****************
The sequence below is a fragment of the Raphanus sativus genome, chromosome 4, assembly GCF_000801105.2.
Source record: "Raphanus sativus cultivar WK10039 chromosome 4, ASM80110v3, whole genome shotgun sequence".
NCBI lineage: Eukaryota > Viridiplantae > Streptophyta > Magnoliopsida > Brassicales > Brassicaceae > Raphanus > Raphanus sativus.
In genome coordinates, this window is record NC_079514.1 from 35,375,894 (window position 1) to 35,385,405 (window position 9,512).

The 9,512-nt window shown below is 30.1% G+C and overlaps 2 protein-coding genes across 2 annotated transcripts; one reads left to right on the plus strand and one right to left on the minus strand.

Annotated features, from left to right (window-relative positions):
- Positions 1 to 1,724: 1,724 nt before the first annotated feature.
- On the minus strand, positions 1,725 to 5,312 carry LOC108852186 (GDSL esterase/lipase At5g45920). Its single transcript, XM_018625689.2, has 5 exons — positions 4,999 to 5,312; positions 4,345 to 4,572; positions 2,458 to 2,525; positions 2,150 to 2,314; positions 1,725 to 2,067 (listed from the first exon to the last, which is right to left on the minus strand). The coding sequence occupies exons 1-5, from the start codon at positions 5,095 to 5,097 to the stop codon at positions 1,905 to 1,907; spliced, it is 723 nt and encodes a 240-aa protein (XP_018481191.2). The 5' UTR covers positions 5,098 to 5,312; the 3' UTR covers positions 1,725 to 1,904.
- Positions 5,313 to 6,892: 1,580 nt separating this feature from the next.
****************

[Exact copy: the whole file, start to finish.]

The sequence below is a fragment of the Raphanus sativus genome, chromosome 4, assembly GCF_000801105.2.
Source record: "Raphanus sativus cultivar WK10039 chromosome 4, ASM80110v3, whole genome shotgun sequence".
NCBI lineage: Eukaryota > Viridiplantae > Streptophyta > Magnoliopsida > Brassicales > Brassicaceae > Raphanus > Raphanus sativus.
In genome coordinates, this window is record NC_079514.1 from 35,375,894 (window position 1) to 35,385,405 (window position 9,512).

The 9,512-nt window shown below is 30.1% G+C and overlaps 2 protein-coding genes across 2 annotated transcripts; one reads left to right on the plus strand and one right to left on the minus strand.

Annotated features, from left to right (window-relative positions):
- Positions 1 to 1,724: 1,724 nt before the first annotated feature.
- On the minus strand, positions 1,725 to 5,312 carry LOC108852186 (GDSL esterase/lipase At5g45920). Its single transcript, XM_018625689.2, has 5 exons — positions 4,999 to 5,312; positions 4,345 to 4,572; positions 2,458 to 2,525; positions 2,150 to 2,314; positions 1,725 to 2,067 (listed from the first exon to the last, which is right to left on the minus strand). The coding sequence occupies exons 1-5, from the start codon at positions 5,095 to 5,097 to the stop codon at positions 1,905 to 1,907; spliced, it is 723 nt and encodes a 240-aa protein (XP_018481191.2). The 5' UTR covers positions 5,098 to 5,312; the 3' UTR covers positions 1,725 to 1,904.
- Positions 5,313 to 6,892: 1,580 nt separating this feature from the next.